August 01, 2004
Towards a Consistent Database API
Python has a Database API standard, but as is frequently argued on the DB-Sig mailing list it's not quite standard enough.
What do I mean by this? The standard is flexible, essentially making each module which implements it subtly but meaningfully different. I've recently been trying to write some code which can seamlessly access different databases. The ambiguities of the DB-API make it difficult, if not impossible, to write one series of statements which will work against either database. In this case it has been Gadfly and MySQL, but writing code to work against more than one database will cause some degree of problems. These inconsistencies are, I think, one of the reasons that people have written abstraction layers like db_row, dtuple and PDO.
Typically these inconsistencies would be quite simple to fix, but require a little work on the part of module authors.
What do we need? Here is my list;
- A single, consistent, parameter style. Gadfly uses '?' and MySQLdb uses '%s'. We should pick one and stick with it. 
- Consistent behaviour. When you fetchone() result from a Gadfly cursor that is empty it raises an exception (gadfly.database.error). MySQLdb just returns 'None'. 
- Consistent use of exceptions. The DB-API specifies a standard set of exceptions, but doesn't say when they should be raised. What should happen if I attempt to execute an invalid SQL statement? Some modules will accept it and return nothing whilst others will raise an exception. With a bit of luck it might even be ProgrammingError.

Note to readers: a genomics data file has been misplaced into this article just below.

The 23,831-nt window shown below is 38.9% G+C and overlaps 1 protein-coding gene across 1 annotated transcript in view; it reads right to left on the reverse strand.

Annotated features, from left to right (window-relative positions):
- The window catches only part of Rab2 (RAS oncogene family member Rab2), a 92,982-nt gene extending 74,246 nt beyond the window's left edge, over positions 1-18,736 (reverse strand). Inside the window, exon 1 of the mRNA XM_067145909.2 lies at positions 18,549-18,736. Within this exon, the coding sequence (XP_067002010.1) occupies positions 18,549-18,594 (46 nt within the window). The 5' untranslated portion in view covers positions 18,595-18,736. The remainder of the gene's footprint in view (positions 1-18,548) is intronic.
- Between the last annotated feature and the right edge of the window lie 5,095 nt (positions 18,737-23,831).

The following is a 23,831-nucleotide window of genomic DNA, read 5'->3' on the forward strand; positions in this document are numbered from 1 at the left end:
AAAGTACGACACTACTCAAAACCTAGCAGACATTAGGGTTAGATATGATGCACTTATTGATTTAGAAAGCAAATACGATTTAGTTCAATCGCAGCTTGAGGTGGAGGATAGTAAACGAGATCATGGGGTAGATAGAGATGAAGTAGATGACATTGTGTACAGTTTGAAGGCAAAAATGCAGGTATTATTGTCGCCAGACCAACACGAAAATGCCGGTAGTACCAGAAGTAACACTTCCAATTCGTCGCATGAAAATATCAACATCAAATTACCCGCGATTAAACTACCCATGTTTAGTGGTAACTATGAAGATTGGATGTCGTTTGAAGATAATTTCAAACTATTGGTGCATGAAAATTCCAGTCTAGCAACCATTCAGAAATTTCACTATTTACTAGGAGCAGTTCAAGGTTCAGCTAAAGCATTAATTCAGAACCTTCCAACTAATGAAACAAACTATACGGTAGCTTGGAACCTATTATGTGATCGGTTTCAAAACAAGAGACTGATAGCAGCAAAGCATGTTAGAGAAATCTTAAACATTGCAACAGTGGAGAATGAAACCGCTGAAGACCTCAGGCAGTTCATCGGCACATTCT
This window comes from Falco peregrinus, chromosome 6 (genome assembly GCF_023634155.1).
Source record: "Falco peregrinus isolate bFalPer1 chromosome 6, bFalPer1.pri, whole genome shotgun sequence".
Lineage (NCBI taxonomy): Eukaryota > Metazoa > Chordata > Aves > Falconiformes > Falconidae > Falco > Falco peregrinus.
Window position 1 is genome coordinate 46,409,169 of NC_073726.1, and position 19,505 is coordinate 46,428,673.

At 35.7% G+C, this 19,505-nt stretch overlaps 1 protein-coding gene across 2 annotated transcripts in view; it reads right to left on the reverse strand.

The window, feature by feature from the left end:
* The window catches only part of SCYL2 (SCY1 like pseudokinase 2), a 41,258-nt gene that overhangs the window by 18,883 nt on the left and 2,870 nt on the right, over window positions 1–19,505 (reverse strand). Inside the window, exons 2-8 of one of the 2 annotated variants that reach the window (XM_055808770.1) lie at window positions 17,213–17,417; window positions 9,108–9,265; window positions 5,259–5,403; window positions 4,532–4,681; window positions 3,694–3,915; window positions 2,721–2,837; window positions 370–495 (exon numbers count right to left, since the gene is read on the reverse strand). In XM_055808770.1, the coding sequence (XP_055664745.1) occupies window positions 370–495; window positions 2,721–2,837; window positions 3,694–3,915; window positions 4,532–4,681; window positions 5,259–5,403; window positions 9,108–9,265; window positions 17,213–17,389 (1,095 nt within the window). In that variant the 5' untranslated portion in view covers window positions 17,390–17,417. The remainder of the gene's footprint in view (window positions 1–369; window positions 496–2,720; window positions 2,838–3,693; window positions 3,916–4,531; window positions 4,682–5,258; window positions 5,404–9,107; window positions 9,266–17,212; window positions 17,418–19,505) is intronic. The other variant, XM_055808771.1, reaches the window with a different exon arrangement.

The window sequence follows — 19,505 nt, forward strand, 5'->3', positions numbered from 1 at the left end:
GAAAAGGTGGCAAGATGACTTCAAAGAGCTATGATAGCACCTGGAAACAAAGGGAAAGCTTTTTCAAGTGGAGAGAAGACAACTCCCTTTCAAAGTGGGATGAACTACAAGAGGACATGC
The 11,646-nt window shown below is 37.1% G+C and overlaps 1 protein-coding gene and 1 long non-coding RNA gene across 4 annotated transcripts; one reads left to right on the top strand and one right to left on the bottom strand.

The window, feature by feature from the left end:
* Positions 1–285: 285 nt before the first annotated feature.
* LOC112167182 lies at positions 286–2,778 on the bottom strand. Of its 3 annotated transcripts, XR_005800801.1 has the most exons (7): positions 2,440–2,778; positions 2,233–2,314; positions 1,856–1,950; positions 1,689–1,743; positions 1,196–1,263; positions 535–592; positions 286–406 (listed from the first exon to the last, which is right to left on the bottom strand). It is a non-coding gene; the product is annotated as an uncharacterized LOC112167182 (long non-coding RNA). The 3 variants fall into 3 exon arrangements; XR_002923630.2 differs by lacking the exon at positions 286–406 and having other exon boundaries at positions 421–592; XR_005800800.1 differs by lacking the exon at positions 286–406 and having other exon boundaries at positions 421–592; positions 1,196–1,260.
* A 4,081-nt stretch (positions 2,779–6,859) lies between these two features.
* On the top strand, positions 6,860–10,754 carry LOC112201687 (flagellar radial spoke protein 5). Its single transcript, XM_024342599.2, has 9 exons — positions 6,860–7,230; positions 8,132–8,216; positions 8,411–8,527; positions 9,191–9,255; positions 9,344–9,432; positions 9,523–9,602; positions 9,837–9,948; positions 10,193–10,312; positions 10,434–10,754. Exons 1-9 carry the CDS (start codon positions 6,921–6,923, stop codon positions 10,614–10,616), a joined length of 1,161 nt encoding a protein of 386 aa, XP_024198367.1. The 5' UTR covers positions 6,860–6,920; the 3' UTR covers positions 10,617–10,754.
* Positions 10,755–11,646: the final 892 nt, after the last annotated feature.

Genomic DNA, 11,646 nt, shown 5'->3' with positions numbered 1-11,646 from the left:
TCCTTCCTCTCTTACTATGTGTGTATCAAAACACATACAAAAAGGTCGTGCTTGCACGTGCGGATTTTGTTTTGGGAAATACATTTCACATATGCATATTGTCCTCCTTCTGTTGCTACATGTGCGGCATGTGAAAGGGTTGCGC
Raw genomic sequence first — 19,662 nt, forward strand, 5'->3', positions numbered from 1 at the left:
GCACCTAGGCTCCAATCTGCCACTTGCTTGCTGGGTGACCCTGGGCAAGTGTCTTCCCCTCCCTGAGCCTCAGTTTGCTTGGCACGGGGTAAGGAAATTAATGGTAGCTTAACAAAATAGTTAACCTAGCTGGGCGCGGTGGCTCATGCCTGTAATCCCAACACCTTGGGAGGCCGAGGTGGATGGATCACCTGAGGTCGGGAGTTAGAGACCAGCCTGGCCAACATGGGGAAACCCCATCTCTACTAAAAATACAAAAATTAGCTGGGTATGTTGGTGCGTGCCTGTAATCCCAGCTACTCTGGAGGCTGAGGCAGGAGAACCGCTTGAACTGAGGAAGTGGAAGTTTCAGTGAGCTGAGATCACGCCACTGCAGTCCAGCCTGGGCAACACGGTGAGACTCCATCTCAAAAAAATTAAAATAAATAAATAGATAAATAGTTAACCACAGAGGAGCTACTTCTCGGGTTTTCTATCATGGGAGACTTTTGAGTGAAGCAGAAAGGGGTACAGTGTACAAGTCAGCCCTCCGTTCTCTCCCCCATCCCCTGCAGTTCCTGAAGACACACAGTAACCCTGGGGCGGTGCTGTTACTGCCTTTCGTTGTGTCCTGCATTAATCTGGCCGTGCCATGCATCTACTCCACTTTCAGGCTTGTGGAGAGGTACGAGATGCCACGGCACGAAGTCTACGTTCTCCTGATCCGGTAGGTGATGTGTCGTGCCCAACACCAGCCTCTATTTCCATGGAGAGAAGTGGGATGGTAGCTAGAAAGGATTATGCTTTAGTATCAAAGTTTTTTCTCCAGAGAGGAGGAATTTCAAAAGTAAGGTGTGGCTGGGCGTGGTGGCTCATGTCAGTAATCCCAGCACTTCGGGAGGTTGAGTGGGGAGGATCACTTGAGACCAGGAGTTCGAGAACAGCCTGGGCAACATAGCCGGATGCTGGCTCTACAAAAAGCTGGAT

I have probably missed some things from my list, so go wild in the comments if you think that there are other areas ripe for clarification. Who knows, I might even post this to the mailing list and see if we can't get some movement on these issues.
 - Life gets tricky when you consider named parameter styles, like the one used in cx_Oracle. I think that's the best way to write code but not enough module authors agree with me. JDBC, ODBC and the Perl DB:API all use '?' so that should probably be the Python standard as well.
 - In fact, MySQLdb tells you the number of rows affected as the return code of the execute, so that you don't need to even attempt the fetchone.
Posted by Andy Todd at August 01, 2004 03:59 PM
I think most of the weird issues -- like parameter style -- that are in the DB-API are due to the eclectic nature of the underlying drivers. MySQL, for instance, doesn't have parameters, so the parameters are implemented in the Python driver. And %s is easy to parse. Oracle drivers do support parameters, and they use ?. ? is probably best, but %s is easiest, hence incompatibility.
Database errors are harder, as the databases and drivers emit errors in whatever way they do, and if they don't match the standard then they are highly unlikely to be fixed -- instead the driver will be incompatible. Now, because the standard is vague, they can be "compatible".